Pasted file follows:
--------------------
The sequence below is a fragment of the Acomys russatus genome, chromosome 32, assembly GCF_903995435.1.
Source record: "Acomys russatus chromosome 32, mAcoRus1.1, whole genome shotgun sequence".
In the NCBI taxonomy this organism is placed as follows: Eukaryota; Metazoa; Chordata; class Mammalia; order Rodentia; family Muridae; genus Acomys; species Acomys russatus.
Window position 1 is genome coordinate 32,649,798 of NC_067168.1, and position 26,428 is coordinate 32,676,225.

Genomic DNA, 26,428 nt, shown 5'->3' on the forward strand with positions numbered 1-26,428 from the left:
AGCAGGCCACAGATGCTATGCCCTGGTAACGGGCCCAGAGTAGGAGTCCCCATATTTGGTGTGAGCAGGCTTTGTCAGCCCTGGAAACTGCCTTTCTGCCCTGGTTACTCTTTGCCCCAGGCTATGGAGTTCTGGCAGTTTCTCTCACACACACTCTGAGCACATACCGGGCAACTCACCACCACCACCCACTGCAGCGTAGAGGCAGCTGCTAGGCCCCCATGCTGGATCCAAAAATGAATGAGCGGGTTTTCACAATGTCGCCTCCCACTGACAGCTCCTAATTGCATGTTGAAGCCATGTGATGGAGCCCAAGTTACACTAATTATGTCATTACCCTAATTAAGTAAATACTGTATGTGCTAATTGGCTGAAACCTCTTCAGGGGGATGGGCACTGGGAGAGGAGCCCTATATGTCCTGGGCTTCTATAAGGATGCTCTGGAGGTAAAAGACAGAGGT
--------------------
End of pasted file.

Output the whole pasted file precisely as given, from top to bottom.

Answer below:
The sequence below is a fragment of the Acomys russatus genome, chromosome 32, assembly GCF_903995435.1.
Source record: "Acomys russatus chromosome 32, mAcoRus1.1, whole genome shotgun sequence".
In the NCBI taxonomy this organism is placed as follows: Eukaryota; Metazoa; Chordata; class Mammalia; order Rodentia; family Muridae; genus Acomys; species Acomys russatus.
Window position 1 is genome coordinate 32,649,798 of NC_067168.1, and position 26,428 is coordinate 32,676,225.

Genomic DNA, 26,428 nt, shown 5'->3' on the forward strand with positions numbered 1-26,428 from the left:
AGCAGGCCACAGATGCTATGCCCTGGTAACGGGCCCAGAGTAGGAGTCCCCATATTTGGTGTGAGCAGGCTTTGTCAGCCCTGGAAACTGCCTTTCTGCCCTGGTTACTCTTTGCCCCAGGCTATGGAGTTCTGGCAGTTTCTCTCACACACACTCTGAGCACATACCGGGCAACTCACCACCACCACCCACTGCAGCGTAGAGGCAGCTGCTAGGCCCCCATGCTGGATCCAAAAATGAATGAGCGGGTTTTCACAATGTCGCCTCCCACTGACAGCTCCTAATTGCATGTTGAAGCCATGTGATGGAGCCCAAGTTACACTAATTATGTCATTACCCTAATTAAGTAAATACTGTATGTGCTAATTGGCTGAAACCTCTTCAGGGGGATGGGCACTGGGAGAGGAGCCCTATATGTCCTGGGCTTCTATAAGGATGCTCTGGAGGTAAAAGACAGAGGT